Construction materials such as concrete, sealants and architectural coatings are just one of the areas where innovation is taking place. The textile industry is making extensive use of nanomaterials for waterproofing, hygiene, as a fire retardant and more advanced functionality such as detoxification and imbedded intelligence. Nanotechnology is also penetrating the automotive market through many supplychain paths including rubber for tires, treatment of steel, additives for composites, components for electronics and photonics etc. 

Nanotechnology is also driving a new generation of more effective drug delivery systems, solar energy solutions and microelectronics capabilities. 

Challenges still remain, particularly regarding uncertainty in environmental and health protections and occupational health and safety. Some nanomaterials such as cellulose nanocrystals have received regulatory approval. Many other materials that are already on the market in bulk form do not currently need to be re-registered at the nanoscale.  

For more general information on cellulose nanocrystals please visit ArboraNano.
For more information on commercial access to nanocrystaline cellulose please visit Celluforce.
For information on nanotechnology activities in Ontario please visit NanoOntario.
For information on nanotechnology in Québec please visit NanoQuébec.
Climate Change and Voluntary Carbon Credits in Marine Applications
Climate change and climate adaption will be a major driver of innovation for decades to come. One way to achieve economic benefit from innovations that improve energy efficiency and divert waste streams from landfill is through the earning and trading of voluntary carbon credits in accordance with internationally recognized standards and trading mechanisms. The Verified Carbon Standard (VCS) is one such mechanism. 

The overhead costs of registering projects for carbon credits have traditionally meant that projects had to be large to be economically viable. This was changed with the VCS method VM0018 for Energy Efficiency and Solid Waste Diversion Activities within a Sustainable Community, v1.0. VM0018 makes it feasible to generate carbon credits for a community of small emitters.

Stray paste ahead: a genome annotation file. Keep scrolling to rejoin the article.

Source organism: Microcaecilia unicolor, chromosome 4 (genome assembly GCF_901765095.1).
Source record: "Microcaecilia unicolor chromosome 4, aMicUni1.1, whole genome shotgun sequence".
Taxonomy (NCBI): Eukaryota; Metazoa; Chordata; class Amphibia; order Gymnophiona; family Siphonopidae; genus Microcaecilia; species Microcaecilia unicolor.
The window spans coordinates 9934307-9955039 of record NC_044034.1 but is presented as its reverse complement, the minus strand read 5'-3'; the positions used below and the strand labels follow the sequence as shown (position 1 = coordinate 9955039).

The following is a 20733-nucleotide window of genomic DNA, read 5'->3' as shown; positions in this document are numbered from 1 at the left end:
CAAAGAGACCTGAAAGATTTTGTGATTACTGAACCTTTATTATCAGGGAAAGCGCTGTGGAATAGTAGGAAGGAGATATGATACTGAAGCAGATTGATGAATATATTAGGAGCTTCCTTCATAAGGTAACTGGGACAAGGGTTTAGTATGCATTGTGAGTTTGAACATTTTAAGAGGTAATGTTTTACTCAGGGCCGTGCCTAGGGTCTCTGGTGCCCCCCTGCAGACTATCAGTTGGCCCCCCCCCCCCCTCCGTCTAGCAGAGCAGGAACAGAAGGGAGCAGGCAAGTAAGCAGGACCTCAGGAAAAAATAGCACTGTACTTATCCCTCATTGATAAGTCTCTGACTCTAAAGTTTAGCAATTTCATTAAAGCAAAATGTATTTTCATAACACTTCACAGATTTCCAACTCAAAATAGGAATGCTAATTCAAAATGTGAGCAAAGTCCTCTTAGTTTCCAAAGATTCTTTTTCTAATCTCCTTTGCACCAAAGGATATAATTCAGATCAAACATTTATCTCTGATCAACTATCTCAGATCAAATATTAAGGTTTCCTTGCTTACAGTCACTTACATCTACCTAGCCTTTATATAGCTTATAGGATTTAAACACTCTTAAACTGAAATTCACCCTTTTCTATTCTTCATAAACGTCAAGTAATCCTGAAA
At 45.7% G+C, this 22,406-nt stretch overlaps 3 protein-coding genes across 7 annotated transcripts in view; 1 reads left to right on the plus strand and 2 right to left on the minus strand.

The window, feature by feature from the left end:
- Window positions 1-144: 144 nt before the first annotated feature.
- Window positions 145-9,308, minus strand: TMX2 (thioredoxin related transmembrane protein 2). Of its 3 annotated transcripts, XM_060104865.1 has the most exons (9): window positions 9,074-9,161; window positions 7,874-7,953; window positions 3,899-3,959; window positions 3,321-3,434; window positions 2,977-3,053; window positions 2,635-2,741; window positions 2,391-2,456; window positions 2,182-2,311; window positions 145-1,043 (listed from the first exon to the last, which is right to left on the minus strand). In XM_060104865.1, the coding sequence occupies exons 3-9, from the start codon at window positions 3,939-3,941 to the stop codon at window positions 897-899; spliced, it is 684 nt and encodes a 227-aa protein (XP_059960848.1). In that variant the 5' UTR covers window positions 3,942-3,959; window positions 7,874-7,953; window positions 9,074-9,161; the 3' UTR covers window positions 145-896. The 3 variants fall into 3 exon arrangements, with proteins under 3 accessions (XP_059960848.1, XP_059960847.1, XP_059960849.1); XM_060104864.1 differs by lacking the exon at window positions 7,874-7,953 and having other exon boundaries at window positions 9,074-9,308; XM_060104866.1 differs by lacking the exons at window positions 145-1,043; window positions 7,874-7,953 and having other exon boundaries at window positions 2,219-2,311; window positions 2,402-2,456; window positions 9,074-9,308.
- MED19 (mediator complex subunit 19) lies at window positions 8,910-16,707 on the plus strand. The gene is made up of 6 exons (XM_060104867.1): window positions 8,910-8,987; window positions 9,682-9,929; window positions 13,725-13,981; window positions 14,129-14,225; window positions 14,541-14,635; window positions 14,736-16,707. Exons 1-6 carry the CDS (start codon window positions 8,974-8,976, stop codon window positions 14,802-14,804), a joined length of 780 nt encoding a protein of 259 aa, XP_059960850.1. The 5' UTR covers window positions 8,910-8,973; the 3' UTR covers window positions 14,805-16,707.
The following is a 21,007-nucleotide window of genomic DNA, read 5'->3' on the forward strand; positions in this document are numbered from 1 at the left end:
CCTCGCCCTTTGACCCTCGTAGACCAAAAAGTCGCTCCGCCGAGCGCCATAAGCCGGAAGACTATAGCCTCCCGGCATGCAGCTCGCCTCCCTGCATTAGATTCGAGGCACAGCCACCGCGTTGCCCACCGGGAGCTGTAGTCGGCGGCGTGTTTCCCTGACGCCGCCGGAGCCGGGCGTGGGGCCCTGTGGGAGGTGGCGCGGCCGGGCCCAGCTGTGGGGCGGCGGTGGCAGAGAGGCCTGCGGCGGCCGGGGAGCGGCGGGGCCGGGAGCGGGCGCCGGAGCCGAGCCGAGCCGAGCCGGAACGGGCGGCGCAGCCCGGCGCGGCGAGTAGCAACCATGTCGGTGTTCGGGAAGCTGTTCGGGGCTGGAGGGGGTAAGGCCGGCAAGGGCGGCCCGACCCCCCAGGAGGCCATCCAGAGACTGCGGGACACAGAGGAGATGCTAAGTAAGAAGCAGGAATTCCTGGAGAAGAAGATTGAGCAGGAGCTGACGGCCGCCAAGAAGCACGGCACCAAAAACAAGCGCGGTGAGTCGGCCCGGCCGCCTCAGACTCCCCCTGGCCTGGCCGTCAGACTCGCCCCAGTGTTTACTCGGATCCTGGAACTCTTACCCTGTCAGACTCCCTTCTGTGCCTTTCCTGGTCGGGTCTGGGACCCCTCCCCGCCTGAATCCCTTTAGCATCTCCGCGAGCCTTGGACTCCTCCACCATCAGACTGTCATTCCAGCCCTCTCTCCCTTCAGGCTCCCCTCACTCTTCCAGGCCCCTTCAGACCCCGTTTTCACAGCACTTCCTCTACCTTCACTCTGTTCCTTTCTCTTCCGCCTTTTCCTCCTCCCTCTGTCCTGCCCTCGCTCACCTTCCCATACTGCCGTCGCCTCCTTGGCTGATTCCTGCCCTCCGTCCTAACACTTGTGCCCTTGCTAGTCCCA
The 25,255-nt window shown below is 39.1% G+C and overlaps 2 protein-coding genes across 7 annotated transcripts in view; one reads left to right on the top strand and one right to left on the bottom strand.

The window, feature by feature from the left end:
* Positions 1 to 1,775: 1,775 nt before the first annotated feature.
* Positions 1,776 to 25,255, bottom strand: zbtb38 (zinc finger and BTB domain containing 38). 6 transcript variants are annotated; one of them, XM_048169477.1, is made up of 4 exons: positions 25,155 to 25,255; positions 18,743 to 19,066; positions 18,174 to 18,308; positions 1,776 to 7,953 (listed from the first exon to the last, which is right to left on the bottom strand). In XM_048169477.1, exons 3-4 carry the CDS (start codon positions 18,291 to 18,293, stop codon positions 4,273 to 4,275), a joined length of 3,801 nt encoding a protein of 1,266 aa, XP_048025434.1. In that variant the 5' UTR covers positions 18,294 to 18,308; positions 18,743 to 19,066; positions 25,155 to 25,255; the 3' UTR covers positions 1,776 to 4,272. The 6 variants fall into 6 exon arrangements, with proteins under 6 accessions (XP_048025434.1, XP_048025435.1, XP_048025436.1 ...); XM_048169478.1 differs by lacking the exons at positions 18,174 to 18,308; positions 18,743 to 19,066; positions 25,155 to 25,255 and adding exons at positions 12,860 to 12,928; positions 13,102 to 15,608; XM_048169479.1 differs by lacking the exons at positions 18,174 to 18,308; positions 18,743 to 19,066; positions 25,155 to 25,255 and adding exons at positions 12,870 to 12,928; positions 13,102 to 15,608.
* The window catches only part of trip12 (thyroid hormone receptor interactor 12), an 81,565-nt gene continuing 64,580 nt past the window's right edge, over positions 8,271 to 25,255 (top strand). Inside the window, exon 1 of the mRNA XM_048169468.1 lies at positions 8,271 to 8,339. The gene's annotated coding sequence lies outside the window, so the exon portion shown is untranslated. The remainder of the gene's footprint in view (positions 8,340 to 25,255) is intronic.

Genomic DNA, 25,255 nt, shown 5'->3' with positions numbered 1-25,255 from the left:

Ships play a vital role in the global economy and form a unique non-state community of small emitters. Together, the one hundred thousand ships over 300 gross tonnes that make up the world fleet are a significant source of greenhouse gases (GHG), contributing 3% to the global anthropogenic CO2 emissions according to the International Maritime Organization. Efforts to reduce GHG emissions from ships are potentially a valuable source of carbon off-set credits for ship owners and operators to fund innovative performance upgrades and meet corporate responsibility objectives. 

To learn more about the Verified Carbon Standard please visit VCS.
To learn more about the VCS standard for small emitters please visit VM0018
To learn more about how to register for carbon credits under VM0018 please visit Will Solutions.
Dental Stem Cells
Stem cell therapies hold great promise as an innovative approach to treating a wide range of medical conditions, many of which are difficult or impossible to treat today. Bone marrow transplants, a particular form of stem cell therapy, have been used since the 1960's to treat leukemia and other diseases. Until recently there have been no other stem cell therapies in widespread use. This is an area of intensive research around the world and major pharma companies are planning to enter the market in the next 3-5 years.